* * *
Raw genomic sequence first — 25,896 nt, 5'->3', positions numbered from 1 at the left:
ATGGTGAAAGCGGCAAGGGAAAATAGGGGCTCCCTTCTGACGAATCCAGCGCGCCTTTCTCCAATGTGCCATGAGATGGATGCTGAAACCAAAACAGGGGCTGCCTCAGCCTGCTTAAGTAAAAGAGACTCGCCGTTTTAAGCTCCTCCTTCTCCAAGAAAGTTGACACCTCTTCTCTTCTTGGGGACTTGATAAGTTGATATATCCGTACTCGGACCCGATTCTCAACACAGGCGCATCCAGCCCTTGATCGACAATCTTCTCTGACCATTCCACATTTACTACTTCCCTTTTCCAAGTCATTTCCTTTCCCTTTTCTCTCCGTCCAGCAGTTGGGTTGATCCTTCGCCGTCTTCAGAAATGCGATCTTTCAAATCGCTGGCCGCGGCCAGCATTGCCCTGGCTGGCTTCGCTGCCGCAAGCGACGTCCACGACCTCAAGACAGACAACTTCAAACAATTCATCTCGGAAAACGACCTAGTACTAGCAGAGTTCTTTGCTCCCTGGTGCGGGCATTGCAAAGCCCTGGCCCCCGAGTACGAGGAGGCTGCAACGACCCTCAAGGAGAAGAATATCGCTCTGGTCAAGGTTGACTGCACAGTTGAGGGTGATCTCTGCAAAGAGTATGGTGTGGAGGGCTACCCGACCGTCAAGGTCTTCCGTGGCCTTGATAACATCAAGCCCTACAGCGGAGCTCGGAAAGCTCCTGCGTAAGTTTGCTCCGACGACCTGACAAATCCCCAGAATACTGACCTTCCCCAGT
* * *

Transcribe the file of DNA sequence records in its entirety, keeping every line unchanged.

Raw genomic sequence first — 25,896 nt, 5'->3', positions numbered from 1 at the left:
ATGGTGAAAGCGGCAAGGGAAAATAGGGGCTCCCTTCTGACGAATCCAGCGCGCCTTTCTCCAATGTGCCATGAGATGGATGCTGAAACCAAAACAGGGGCTGCCTCAGCCTGCTTAAGTAAAAGAGACTCGCCGTTTTAAGCTCCTCCTTCTCCAAGAAAGTTGACACCTCTTCTCTTCTTGGGGACTTGATAAGTTGATATATCCGTACTCGGACCCGATTCTCAACACAGGCGCATCCAGCCCTTGATCGACAATCTTCTCTGACCATTCCACATTTACTACTTCCCTTTTCCAAGTCATTTCCTTTCCCTTTTCTCTCCGTCCAGCAGTTGGGTTGATCCTTCGCCGTCTTCAGAAATGCGATCTTTCAAATCGCTGGCCGCGGCCAGCATTGCCCTGGCTGGCTTCGCTGCCGCAAGCGACGTCCACGACCTCAAGACAGACAACTTCAAACAATTCATCTCGGAAAACGACCTAGTACTAGCAGAGTTCTTTGCTCCCTGGTGCGGGCATTGCAAAGCCCTGGCCCCCGAGTACGAGGAGGCTGCAACGACCCTCAAGGAGAAGAATATCGCTCTGGTCAAGGTTGACTGCACAGTTGAGGGTGATCTCTGCAAAGAGTATGGTGTGGAGGGCTACCCGACCGTCAAGGTCTTCCGTGGCCTTGATAACATCAAGCCCTACAGCGGAGCTCGGAAAGCTCCTGCGTAAGTTTGCTCCGACGACCTGACAAATCCCCAGAATACTGACCTTCCCCAGT